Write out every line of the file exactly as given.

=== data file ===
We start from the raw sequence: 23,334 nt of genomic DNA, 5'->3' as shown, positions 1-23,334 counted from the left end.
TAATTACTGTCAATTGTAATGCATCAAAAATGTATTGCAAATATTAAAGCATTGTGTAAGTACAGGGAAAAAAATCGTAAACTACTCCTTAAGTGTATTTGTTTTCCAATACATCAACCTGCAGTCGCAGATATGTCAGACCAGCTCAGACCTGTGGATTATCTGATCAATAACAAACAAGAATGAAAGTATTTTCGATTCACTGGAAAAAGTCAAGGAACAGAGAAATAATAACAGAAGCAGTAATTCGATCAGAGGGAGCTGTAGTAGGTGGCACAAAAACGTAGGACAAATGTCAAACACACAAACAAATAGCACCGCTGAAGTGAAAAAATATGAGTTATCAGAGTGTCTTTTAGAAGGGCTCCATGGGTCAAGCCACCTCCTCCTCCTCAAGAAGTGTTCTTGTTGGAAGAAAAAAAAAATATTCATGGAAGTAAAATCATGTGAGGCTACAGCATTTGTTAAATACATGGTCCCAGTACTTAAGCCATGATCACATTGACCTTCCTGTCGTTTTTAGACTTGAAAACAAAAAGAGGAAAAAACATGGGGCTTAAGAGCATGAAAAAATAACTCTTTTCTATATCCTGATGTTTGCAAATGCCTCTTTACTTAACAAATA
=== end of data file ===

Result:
We start from the raw sequence: 23,334 nt of genomic DNA, 5'->3' as shown, positions 1-23,334 counted from the left end.
TAATTACTGTCAATTGTAATGCATCAAAAATGTATTGCAAATATTAAAGCATTGTGTAAGTACAGGGAAAAAAATCGTAAACTACTCCTTAAGTGTATTTGTTTTCCAATACATCAACCTGCAGTCGCAGATATGTCAGACCAGCTCAGACCTGTGGATTATCTGATCAATAACAAACAAGAATGAAAGTATTTTCGATTCACTGGAAAAAGTCAAGGAACAGAGAAATAATAACAGAAGCAGTAATTCGATCAGAGGGAGCTGTAGTAGGTGGCACAAAAACGTAGGACAAATGTCAAACACACAAACAAATAGCACCGCTGAAGTGAAAAAATATGAGTTATCAGAGTGTCTTTTAGAAGGGCTCCATGGGTCAAGCCACCTCCTCCTCCTCAAGAAGTGTTCTTGTTGGAAGAAAAAAAAAATATTCATGGAAGTAAAATCATGTGAGGCTACAGCATTTGTTAAATACATGGTCCCAGTACTTAAGCCATGATCACATTGACCTTCCTGTCGTTTTTAGACTTGAAAACAAAAAGAGGAAAAAACATGGGGCTTAAGAGCATGAAAAAATAACTCTTTTCTATATCCTGATGTTTGCAAATGCCTCTTTACTTAACAAATA